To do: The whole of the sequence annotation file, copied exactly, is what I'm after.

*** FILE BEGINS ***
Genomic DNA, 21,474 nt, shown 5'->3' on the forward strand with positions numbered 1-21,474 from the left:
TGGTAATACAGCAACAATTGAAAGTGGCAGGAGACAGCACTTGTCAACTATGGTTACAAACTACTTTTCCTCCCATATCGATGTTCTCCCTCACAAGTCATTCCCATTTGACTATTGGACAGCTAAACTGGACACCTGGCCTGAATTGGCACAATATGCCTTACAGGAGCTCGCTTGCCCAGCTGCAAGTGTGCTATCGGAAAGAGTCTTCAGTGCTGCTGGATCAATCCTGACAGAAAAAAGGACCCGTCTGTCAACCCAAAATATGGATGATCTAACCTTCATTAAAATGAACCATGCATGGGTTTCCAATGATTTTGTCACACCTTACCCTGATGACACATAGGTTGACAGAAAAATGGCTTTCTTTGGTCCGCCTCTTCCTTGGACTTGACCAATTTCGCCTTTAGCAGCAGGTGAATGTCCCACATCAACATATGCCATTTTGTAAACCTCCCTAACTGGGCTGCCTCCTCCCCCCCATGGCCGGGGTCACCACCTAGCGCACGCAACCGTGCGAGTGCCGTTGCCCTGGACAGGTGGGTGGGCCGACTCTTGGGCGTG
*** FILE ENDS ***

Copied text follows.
Genomic DNA, 21,474 nt, shown 5'->3' on the forward strand with positions numbered 1-21,474 from the left:
TGGTAATACAGCAACAATTGAAAGTGGCAGGAGACAGCACTTGTCAACTATGGTTACAAACTACTTTTCCTCCCATATCGATGTTCTCCCTCACAAGTCATTCCCATTTGACTATTGGACAGCTAAACTGGACACCTGGCCTGAATTGGCACAATATGCCTTACAGGAGCTCGCTTGCCCAGCTGCAAGTGTGCTATCGGAAAGAGTCTTCAGTGCTGCTGGATCAATCCTGACAGAAAAAAGGACCCGTCTGTCAACCCAAAATATGGATGATCTAACCTTCATTAAAATGAACCATGCATGGGTTTCCAATGATTTTGTCACACCTTACCCTGATGACACATAGGTTGACAGAAAAATGGCTTTCTTTGGTCCGCCTCTTCCTTGGACTTGACCAATTTCGCCTTTAGCAGCAGGTGAATGTCCCACATCAACATATGCCATTTTGTAAACCTCCCTAACTGGGCTGCCTCCTCCCCCCCATGGCCGGGGTCACCACCTAGCGCACGCAACCGTGCGAGTGCCGTTGCCCTGGACAGGTGGGTGGGCCGACTCTTGGGCGTG